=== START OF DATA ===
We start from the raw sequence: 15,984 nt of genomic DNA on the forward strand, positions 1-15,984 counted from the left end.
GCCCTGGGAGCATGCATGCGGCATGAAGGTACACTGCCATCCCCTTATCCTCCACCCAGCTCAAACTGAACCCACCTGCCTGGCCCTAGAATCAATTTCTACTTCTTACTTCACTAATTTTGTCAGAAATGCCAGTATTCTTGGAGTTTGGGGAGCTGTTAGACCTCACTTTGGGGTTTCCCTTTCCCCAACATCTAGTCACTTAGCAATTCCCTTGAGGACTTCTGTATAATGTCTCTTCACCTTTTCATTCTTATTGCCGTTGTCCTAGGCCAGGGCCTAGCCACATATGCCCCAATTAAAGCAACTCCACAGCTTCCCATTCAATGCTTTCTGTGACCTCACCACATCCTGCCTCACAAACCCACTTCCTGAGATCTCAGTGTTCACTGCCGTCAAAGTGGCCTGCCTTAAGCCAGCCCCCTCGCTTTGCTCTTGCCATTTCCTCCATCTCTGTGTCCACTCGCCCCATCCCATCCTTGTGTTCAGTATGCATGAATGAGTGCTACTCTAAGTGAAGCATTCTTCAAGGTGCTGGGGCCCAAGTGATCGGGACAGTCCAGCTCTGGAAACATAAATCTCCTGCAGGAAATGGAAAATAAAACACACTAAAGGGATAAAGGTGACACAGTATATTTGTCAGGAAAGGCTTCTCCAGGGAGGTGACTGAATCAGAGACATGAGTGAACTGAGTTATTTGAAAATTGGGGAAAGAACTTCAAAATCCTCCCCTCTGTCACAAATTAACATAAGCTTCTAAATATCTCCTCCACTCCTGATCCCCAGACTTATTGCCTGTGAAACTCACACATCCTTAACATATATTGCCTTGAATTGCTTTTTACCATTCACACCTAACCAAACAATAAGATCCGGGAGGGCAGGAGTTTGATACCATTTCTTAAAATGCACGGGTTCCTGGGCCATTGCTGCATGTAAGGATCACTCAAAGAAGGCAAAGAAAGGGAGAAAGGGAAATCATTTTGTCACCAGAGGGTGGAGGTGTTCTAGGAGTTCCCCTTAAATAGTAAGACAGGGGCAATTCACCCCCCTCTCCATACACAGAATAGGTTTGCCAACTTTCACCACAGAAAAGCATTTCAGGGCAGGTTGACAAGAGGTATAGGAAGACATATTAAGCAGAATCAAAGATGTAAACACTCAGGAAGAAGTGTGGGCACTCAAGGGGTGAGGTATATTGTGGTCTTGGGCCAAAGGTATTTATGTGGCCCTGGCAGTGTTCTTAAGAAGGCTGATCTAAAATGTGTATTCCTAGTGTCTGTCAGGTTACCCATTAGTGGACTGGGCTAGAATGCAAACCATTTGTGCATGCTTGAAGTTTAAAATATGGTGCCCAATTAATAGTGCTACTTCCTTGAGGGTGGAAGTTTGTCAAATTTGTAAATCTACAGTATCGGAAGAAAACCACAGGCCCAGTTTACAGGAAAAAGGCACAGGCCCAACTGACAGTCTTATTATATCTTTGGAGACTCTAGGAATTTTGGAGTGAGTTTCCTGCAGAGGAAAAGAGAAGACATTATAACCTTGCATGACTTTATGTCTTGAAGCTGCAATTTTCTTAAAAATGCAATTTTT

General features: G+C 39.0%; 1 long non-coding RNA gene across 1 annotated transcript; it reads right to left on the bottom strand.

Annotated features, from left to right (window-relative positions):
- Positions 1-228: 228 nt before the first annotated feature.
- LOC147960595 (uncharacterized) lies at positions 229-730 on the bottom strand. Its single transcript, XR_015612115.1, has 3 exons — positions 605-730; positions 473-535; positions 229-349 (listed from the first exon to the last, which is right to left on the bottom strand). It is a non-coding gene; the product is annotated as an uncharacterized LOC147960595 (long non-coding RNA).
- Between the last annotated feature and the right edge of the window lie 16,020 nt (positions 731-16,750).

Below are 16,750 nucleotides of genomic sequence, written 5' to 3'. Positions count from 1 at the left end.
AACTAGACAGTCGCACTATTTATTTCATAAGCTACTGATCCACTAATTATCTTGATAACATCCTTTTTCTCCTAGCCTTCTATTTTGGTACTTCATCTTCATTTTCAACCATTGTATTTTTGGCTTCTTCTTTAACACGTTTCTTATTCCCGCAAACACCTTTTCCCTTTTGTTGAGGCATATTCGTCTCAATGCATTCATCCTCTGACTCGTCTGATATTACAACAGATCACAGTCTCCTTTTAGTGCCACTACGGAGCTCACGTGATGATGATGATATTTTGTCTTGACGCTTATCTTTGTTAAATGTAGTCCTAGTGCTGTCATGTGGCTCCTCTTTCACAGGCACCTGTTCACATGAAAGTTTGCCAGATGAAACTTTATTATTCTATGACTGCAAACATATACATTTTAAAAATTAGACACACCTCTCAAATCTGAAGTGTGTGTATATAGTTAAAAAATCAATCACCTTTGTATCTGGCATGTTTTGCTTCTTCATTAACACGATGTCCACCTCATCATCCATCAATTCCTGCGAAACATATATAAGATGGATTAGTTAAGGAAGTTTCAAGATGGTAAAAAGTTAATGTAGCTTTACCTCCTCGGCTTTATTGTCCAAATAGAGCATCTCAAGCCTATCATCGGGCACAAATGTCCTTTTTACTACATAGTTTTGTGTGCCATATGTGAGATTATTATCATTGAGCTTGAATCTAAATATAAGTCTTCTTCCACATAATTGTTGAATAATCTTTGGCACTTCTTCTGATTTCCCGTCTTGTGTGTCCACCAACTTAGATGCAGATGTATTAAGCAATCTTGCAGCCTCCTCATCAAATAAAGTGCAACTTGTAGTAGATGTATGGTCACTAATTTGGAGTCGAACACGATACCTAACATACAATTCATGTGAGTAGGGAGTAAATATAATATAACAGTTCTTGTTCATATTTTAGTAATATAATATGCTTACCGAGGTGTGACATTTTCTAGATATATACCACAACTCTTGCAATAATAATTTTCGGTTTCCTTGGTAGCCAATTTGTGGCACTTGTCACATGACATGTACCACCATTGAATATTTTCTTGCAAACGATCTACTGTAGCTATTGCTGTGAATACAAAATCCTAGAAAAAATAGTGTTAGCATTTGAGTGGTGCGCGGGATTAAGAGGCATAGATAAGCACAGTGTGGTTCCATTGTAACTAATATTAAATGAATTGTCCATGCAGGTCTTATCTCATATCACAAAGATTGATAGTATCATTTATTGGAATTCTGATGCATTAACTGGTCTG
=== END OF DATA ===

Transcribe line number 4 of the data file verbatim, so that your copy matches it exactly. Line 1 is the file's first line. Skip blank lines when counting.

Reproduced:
Annotated features, from left to right (window-relative positions):